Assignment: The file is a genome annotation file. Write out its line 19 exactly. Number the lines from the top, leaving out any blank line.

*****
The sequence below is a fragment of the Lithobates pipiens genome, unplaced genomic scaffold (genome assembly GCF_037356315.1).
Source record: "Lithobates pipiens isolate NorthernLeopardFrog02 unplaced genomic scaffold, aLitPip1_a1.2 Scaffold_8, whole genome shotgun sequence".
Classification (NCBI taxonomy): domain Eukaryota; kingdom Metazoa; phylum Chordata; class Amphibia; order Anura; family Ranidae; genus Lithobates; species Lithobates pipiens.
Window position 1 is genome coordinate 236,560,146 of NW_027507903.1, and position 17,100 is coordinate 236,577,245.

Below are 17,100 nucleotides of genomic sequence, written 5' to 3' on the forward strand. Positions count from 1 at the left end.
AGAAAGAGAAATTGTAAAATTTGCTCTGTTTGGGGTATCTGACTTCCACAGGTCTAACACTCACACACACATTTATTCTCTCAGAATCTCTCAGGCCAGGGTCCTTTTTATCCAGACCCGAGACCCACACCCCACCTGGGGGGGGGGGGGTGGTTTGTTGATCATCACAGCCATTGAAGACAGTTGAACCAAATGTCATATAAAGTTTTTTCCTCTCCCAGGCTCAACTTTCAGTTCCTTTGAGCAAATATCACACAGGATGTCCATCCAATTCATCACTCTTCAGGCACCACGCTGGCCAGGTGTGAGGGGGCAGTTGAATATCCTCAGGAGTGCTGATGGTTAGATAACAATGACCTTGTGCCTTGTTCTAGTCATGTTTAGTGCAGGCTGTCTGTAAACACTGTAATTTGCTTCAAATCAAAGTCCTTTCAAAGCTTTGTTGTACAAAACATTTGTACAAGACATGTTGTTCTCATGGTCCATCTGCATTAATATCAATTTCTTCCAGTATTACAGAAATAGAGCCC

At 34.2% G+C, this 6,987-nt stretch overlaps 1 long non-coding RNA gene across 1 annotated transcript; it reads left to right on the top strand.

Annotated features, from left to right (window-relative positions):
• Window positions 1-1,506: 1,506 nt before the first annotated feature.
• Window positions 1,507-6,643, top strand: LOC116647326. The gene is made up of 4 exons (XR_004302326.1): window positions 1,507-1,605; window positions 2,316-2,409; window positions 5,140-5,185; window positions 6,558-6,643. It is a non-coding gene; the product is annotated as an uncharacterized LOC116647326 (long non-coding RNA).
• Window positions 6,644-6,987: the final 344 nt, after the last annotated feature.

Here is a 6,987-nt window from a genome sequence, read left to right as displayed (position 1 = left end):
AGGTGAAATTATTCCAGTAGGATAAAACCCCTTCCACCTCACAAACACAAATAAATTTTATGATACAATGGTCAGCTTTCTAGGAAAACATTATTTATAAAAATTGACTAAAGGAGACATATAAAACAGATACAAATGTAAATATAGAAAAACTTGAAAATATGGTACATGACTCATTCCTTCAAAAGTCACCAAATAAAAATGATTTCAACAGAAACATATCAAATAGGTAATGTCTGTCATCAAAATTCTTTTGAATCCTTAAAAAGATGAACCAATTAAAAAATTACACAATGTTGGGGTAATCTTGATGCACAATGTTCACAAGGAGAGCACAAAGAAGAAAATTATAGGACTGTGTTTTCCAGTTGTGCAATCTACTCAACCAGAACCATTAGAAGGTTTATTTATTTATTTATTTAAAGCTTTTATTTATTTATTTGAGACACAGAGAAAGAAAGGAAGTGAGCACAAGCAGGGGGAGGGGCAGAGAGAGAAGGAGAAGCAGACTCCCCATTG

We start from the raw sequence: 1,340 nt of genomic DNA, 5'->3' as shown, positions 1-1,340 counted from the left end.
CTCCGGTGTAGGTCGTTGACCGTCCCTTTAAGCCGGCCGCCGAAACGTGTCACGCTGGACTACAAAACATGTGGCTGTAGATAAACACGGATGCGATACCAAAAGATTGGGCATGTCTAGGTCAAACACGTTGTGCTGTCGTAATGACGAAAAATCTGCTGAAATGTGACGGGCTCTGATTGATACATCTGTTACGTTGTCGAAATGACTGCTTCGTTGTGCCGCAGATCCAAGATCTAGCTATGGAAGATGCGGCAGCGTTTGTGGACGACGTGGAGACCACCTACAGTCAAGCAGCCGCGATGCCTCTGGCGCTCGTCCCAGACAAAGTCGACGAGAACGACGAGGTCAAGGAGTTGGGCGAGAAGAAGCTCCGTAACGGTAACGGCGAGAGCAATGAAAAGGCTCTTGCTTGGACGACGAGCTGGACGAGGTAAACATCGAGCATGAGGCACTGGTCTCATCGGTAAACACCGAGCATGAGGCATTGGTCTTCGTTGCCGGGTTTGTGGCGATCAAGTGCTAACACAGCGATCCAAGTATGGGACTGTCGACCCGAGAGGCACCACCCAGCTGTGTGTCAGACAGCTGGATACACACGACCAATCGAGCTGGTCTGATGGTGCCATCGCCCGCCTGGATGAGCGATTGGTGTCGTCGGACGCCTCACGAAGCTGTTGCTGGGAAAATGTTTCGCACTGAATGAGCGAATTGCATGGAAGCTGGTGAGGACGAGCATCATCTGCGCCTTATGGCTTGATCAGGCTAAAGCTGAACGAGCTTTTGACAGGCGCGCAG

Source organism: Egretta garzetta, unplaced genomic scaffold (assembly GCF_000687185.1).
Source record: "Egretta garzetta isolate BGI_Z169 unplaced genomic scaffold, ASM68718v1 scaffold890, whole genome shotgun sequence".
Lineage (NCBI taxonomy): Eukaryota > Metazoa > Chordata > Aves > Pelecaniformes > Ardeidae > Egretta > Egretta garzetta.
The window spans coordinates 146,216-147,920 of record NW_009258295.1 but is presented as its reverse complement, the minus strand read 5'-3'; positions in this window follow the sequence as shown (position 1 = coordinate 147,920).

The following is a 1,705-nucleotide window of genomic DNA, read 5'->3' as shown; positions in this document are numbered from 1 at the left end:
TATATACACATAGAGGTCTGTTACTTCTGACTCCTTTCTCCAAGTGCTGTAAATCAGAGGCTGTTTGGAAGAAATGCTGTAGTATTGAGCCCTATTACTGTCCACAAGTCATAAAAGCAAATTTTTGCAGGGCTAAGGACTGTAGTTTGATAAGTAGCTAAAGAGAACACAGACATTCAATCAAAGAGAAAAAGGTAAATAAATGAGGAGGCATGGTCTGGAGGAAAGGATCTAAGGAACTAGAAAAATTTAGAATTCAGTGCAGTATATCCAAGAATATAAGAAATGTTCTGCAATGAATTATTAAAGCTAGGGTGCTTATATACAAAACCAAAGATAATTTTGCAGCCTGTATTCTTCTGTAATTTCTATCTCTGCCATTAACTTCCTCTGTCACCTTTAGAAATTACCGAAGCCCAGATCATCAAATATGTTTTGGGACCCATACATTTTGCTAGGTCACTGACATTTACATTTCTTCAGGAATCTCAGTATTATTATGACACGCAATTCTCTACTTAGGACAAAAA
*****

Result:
The window spans coordinates 146,216-147,920 of record NW_009258295.1 but is presented as its reverse complement, the minus strand read 5'-3'; positions in this window follow the sequence as shown (position 1 = coordinate 147,920).